What do the next generation of MPs think with regards to public services, government spending and taxes? Coffee House has got its hands on new research by Ipsos MORI on the opinions of prospective parliamentary candidates from the main parties. The pollsters interviewed almost one hundred PPCs – 26 Conservative, 29 Labour, 20 Liberal Democrat and 11 SNP – who are all standing in marginal or safe seats, and therefore stand a good chance of making it to the green benches after the general election. Here are the points that stand out:
1: Defence cuts on the front line
Defence cuts lead the way for both Labour and Liberal Democrat candidates who agreed that reductions to public spending need to be made. Over two thirds (69 per cent) of Lib Dems named it as a priority, as did 40 per cent from Labour. Meanwhile, Tories overwhelmingly favour cuts to benefits and social security (72 per cent), with only 8 per cent suggesting the defence budget should be reduced. Philip Hammond may have said there are ‘no votes in defence’, but candidates in his party would still prefer to see overseas aid cut first.
2: The NHS is sacrosanct for Labour
Nigel Lawson once said the NHS is ‘the closest thing the English have to a religion’, and that’s certainly the case for prospective Labour MPs – all of whom named the health service as a priority to be protected from spending cuts. It was also the most popular Conservative response, although 44 per cent of Tory responders either forgot to mention it or believe it should be subject to cutbacks like other departments. Liberal Democrat candidates (85 per cent) had a noticeable interest in protecting the education budget.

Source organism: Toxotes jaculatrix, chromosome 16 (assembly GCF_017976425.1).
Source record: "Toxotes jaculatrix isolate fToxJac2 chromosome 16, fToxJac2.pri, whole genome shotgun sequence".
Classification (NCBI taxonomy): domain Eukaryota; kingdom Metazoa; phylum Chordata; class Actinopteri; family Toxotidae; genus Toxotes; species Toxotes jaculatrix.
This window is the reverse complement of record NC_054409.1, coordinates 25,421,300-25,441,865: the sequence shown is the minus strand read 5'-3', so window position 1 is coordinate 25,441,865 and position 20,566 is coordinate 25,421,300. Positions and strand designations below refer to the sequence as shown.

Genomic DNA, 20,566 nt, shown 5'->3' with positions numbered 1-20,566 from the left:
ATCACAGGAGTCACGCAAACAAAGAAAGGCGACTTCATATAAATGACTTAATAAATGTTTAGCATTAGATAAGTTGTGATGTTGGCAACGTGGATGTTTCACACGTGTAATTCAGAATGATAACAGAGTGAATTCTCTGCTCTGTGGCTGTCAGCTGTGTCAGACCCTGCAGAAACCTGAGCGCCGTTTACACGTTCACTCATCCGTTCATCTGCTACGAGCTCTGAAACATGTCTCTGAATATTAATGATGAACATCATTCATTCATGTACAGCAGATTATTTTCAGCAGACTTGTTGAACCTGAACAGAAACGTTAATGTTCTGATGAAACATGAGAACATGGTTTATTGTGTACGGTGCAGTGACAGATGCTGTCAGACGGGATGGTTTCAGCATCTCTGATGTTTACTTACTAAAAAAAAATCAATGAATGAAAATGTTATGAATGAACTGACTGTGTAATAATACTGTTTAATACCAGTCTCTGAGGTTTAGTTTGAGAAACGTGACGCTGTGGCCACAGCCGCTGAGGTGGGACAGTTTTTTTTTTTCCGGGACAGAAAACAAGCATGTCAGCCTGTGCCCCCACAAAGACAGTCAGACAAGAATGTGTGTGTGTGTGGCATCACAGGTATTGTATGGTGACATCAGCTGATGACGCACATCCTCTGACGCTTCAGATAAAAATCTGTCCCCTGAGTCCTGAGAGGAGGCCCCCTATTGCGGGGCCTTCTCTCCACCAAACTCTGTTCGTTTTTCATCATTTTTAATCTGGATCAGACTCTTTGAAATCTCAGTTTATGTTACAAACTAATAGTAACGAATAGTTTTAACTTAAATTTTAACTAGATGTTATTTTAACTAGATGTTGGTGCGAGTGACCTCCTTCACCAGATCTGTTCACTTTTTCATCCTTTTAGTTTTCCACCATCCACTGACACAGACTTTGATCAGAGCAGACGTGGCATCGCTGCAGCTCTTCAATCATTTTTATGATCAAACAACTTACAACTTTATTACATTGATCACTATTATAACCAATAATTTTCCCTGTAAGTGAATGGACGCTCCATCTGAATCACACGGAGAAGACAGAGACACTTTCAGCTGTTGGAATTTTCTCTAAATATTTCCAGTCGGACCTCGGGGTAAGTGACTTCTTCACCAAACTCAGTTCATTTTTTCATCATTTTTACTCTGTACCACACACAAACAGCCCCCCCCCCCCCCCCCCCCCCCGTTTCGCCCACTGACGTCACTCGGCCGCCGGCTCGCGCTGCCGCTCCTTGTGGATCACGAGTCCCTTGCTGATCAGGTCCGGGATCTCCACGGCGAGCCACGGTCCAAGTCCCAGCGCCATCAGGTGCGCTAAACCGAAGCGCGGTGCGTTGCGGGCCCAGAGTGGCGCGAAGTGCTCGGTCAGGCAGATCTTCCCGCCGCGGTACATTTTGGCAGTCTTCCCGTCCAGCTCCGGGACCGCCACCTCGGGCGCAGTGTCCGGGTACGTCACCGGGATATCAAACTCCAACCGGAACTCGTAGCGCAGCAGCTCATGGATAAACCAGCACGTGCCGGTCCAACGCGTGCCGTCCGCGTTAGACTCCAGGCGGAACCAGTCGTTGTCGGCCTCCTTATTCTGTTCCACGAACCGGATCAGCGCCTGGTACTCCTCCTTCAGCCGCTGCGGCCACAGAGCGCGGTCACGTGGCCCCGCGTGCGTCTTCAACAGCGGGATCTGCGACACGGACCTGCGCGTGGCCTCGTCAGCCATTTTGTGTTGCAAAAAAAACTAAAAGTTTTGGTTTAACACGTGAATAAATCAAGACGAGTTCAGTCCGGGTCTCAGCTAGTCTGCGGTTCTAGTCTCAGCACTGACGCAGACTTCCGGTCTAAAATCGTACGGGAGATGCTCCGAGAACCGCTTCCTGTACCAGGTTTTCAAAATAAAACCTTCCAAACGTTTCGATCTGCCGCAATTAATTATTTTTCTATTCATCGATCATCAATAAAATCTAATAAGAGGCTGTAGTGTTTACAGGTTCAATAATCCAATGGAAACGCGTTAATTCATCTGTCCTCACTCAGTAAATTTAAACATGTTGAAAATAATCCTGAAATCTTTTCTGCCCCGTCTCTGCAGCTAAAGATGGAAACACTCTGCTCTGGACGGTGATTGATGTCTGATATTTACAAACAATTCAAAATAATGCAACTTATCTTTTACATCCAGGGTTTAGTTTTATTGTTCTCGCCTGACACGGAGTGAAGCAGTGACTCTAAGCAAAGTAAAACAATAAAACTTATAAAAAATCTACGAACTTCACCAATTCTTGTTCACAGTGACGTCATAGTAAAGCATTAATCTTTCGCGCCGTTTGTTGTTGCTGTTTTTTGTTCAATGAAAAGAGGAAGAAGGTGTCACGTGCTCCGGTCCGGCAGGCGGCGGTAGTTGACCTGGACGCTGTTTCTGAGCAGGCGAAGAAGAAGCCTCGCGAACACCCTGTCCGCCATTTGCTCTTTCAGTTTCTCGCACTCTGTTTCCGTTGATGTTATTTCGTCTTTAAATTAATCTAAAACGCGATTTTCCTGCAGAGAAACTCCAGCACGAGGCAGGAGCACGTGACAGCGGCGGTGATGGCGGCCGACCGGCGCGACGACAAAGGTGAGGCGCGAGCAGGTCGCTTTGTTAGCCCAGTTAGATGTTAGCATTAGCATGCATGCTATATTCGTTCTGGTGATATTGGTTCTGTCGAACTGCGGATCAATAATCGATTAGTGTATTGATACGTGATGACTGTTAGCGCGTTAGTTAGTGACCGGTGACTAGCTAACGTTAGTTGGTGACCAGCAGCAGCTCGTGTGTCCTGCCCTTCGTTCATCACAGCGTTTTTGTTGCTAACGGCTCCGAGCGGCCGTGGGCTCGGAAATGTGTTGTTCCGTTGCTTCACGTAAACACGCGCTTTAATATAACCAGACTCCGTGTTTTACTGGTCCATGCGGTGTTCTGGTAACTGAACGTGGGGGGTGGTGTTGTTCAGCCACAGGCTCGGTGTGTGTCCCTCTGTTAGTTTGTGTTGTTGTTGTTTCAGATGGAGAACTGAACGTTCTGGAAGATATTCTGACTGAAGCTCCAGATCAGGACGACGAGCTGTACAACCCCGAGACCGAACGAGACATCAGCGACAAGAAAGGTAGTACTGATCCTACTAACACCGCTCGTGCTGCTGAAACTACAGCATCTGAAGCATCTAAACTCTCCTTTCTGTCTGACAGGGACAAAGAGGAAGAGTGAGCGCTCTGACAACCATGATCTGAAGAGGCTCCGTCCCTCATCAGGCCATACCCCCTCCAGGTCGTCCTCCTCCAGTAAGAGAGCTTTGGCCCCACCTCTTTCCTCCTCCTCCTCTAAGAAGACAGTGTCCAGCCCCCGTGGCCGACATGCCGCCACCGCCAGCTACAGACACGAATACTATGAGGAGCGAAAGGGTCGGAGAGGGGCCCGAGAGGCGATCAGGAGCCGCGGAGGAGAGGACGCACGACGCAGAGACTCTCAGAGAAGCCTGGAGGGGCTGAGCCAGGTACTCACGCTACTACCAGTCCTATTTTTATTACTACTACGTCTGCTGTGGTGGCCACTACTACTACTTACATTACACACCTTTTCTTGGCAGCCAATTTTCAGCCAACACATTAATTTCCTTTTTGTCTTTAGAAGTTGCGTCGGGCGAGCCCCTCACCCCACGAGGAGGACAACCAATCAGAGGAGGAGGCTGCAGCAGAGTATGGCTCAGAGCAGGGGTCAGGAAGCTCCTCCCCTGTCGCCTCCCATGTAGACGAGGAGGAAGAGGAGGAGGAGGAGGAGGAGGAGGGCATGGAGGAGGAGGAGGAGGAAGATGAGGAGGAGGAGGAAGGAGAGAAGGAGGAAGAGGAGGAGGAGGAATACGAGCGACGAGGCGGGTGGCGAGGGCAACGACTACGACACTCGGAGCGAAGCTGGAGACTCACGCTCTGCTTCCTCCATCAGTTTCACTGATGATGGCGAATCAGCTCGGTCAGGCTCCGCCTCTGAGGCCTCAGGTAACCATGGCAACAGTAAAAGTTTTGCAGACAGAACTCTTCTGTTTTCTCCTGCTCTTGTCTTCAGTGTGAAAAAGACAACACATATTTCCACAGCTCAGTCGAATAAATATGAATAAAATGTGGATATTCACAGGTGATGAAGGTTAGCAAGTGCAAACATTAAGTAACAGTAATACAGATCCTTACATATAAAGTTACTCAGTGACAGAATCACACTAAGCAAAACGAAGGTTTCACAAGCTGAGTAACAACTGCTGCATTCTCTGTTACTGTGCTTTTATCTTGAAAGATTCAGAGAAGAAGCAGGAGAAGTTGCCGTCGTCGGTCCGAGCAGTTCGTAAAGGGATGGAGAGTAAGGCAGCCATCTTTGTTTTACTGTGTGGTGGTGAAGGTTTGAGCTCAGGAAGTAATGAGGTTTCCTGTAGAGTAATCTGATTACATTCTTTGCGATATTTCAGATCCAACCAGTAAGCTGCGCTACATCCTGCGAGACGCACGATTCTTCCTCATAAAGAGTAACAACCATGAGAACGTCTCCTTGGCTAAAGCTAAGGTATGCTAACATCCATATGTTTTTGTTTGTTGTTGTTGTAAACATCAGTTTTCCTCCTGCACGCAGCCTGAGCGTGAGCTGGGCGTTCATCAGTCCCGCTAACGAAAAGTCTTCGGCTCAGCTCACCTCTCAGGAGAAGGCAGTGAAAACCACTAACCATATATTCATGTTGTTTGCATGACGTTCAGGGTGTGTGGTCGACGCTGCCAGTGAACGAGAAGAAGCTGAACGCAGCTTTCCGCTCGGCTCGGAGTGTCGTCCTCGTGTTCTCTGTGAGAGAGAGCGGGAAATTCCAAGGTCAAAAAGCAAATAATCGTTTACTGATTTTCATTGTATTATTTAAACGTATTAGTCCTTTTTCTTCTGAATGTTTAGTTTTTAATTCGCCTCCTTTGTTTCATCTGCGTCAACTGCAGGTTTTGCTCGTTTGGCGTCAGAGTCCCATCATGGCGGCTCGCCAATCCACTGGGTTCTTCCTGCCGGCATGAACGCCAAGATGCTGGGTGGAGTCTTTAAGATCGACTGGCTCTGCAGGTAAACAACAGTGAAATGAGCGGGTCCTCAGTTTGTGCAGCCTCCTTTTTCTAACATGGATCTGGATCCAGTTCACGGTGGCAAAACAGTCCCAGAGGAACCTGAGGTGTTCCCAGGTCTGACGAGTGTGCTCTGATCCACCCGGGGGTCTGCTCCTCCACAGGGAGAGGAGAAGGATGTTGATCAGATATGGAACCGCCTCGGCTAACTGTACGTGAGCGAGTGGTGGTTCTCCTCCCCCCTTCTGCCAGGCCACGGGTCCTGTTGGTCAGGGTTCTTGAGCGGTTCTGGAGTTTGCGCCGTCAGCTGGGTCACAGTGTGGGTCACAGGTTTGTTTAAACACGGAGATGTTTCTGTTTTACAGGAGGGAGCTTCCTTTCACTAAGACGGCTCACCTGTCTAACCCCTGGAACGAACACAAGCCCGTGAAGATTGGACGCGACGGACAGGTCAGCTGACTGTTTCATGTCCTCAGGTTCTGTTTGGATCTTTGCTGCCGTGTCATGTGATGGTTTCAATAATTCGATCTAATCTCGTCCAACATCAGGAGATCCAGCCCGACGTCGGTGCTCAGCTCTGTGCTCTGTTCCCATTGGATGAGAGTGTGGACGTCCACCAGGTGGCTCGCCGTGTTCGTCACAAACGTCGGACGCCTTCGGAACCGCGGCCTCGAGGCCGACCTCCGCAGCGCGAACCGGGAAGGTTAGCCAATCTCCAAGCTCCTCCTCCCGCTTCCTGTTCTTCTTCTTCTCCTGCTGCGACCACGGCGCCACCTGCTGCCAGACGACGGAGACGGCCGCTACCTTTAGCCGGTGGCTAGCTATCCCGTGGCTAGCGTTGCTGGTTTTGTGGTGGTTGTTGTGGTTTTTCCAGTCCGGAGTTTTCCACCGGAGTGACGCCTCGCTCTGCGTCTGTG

3: Nationalists have their cake and eat it
Almost half (45 per cent) of SNP candidates believe the deficit can be reduced without reducing public spending or increasing taxes – or at least they’re not willing to agree to either in order to balance the books.
4: Tories alone in putting cuts first
Tory candidates overwhelmingly favour deficit reduction based mostly on spending cuts (77 per cent), and they were alone in this regard. The majority of Lib Dem candidates (65 per cent) supported an equal balance between cuts and tax rises, which matches their party’s pitch to the electorate as occupiers of the centre ground between the ‘heartless’ Tories and ‘irresponsible’ Labour.
5: Not all Labour candidates are hostile to the filthy rich
Ed Miliband’s Labour is far removed from days of Peter Mandelson saying he was ‘intensely relaxed about people getting filthy rich’. But not all Labour candidates are hostile towards people earning big money. Almost a quarter (24 per cent) agreed that ‘in an ideal society people should be allowed to make and keep as much money as they can’.